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ASH Preview: Three Areas To Watch In Hematology-Oncology

Executive Summary

Novartis hopes a CAR-T with rapid manufacturing will be a winner, while novel bispecific antibodies in lymphoma and myeloma will make appearances, along with next-generation PI3K and BTK inhibitors.

The American Society of Hematology meeting is back for 2021, at least partially, taking place as a hybrid conference online and in person in Atlanta 11-14 December, with a variety of companies showcasing their latest clinical findings in hematological cancers and blood disorders.

Below is a selection of data appearing at this year’s ASH meeting that have been generating buzz among analysts.

Novartis Hopes To Play Catch-Up In CAR-T Race

CAR-T cell therapies have taken top billing at ASH for multiple years, as new entrants have expanded the still nascent market, with 2021 seeing the US Food and Drug Administration approval of Bristol Myers Squibb Company and bluebird bio’s BCMA-targeting Abecma (idecabtagene vicleucel) for multiple myeloma, BMS’s CD19-targeting Breyanzi (lisocabtagene maraleucel) for large B-cell lymphoma (LBCL), and most recently a label expansion for Gilead Sciences, Inc.’s Tecartus (brexucabtagene autoleucel) for adult acute lymphoblastic leukemia (ALL), after its 2020 approval for mantle cell lymphoma (MCL). (Also see "Gilead/Kite’s Tecartus Moves Into Leukemia With Second US Indication" - Scrip, 4 Oct, 2021.)

Novartis AG was the first company to win approval for a CAR-T therapy, the CD19-targeting Kymriah (tisagenlecleucel), for pediatric ALL in 2017 and diffuse large B-cell lymphoma (DLBCL) the following year. But since then, it has somewhat fallen behind in terms of output, while Gilead and BMS now boast multiple cell therapies under their belts. However, the Swiss drug maker is now looking to catch up and plans to present Phase I data on YTB323 in DLBCL. The company’s main selling point for the new construct is its rapid manufacturing time, with less than two days required to manufacture the final product with the T-Charge manufacturing platform, which is designed to improve cell persistence, driving higher response rates and longer durability of response.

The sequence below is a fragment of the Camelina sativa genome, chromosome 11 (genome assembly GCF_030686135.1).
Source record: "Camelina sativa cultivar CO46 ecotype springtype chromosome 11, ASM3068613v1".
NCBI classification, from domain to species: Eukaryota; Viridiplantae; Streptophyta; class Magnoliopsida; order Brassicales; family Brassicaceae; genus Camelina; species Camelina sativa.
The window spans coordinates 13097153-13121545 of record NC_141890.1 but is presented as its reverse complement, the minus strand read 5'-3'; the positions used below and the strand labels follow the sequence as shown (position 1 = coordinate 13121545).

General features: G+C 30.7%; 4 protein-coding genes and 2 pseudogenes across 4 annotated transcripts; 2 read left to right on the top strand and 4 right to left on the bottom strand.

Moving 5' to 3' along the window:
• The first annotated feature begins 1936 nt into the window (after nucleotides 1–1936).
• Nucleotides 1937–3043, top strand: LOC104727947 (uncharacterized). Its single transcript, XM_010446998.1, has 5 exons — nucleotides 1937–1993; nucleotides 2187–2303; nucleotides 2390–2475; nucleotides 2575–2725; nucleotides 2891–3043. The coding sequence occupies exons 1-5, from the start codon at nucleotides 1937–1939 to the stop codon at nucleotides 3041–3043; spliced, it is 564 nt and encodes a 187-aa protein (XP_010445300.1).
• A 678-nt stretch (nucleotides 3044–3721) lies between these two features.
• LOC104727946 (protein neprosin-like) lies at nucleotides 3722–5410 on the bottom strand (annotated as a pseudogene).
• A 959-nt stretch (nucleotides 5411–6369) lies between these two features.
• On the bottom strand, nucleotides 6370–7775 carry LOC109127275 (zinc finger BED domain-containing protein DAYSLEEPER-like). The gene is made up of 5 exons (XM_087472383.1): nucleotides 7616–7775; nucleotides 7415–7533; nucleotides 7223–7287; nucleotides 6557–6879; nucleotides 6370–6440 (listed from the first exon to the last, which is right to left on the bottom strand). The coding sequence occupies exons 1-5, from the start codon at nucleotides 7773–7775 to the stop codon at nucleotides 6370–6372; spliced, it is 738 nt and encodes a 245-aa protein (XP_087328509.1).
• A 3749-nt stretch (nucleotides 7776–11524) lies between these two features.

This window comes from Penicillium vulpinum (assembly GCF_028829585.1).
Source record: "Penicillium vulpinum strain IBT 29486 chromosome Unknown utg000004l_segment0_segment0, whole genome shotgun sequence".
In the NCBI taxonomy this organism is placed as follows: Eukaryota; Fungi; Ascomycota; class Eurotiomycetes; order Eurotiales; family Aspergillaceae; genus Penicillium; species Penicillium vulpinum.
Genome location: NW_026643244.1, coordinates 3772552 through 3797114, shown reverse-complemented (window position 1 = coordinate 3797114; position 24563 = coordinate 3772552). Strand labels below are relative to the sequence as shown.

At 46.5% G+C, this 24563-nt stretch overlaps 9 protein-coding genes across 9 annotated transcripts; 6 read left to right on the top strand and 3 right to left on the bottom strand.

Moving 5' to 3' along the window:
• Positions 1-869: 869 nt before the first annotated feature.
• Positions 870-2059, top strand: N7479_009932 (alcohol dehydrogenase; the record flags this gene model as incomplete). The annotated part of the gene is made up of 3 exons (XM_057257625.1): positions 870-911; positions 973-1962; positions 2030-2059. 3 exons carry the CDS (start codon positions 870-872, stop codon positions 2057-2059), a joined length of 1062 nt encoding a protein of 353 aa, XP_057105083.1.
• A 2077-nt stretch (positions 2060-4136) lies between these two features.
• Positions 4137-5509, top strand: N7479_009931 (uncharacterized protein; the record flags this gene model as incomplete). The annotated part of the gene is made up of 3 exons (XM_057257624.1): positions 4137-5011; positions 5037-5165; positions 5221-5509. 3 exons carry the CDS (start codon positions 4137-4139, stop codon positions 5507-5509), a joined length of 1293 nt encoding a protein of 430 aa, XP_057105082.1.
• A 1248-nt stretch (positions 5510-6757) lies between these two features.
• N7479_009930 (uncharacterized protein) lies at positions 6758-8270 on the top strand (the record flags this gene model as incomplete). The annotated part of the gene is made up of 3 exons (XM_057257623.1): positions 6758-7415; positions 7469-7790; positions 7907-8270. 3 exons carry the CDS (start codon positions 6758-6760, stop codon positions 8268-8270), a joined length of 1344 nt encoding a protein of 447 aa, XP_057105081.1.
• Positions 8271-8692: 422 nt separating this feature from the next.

Data from 15 patients across three dose levels from the YTB323 abstract showed that at dose level 1, the overall response rate (ORR) and complete response rate (CR) were both 25%, while at dose level 2 they were both 75%. In terms of adverse events (AE), four patients experienced at least one grade 3 AE, six experienced at least one grade 4 AE, and two experienced at least one fatal AE, however all four deaths on trial were deemed unrelated to the therapy. Cytokine-release syndrome (CRS) occurred in four patients – including three at grade 1-2 and one at grade 4, which met dose-limiting toxicity criteria. Seven patients experienced neurological AEs, including two considered serious, namely grade 3 peripheral neuropathy unrelated to therapy and grade 3 immune effector cell-associated neurotoxicity syndrome (ICANS) deemed related.

One company that has gotten a significant amount of attention is Fate Therapeutics, Inc., which is presenting data on the CD19-targeting CAR-NK therapy FT596, along with the induced pluripotent stem cell (iPSC)-derived NK cell therapy FT516 combined with anti-CD20 monoclonal antibody – either Roche Holding AG’s Rituxan (rituximab) or Gazyva (obinutuzumab) – in B-cell non-Hodgkin’s lymphomas (NHL). The company previously presented data on FT516/Rituxan at the American Society of Clinical Oncology meeting in June, when it provided a promising sign of the therapy’s efficacy in NHL and potential applicability beyond hematological cancers, albeit with the caveat that the data were early. (Also see "Fate’s Phase I NK Cell Therapy Sparks Optimism, But Longer Follow-Up Needed" - Scrip, 9 Jun, 2021.)